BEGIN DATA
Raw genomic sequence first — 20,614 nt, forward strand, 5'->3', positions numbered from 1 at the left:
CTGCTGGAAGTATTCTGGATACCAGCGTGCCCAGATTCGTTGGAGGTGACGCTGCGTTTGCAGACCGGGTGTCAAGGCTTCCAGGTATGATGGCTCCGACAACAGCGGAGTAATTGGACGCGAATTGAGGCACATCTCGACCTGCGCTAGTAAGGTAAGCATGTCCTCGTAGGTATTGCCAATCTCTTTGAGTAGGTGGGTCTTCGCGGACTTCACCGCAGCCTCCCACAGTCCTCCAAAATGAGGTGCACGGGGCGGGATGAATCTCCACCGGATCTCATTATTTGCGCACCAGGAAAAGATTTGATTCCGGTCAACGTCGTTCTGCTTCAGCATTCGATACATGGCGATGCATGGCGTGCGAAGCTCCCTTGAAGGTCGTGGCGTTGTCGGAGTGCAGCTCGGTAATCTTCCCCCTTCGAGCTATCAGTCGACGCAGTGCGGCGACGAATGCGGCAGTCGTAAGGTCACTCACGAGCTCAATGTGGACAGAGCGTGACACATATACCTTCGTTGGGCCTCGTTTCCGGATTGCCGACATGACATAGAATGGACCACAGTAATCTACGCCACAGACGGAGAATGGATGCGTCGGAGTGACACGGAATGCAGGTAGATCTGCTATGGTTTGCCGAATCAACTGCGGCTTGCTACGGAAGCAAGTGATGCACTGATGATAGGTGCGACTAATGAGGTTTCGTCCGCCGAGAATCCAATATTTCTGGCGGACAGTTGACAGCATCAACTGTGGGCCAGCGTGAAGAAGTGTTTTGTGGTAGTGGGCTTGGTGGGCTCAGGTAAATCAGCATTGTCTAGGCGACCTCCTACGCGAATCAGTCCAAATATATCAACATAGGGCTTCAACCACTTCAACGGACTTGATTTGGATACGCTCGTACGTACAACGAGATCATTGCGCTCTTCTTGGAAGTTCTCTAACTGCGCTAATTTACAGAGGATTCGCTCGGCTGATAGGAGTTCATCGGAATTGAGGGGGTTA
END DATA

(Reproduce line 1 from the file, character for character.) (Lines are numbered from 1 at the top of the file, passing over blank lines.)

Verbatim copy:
Raw genomic sequence first — 20,614 nt, forward strand, 5'->3', positions numbered from 1 at the left: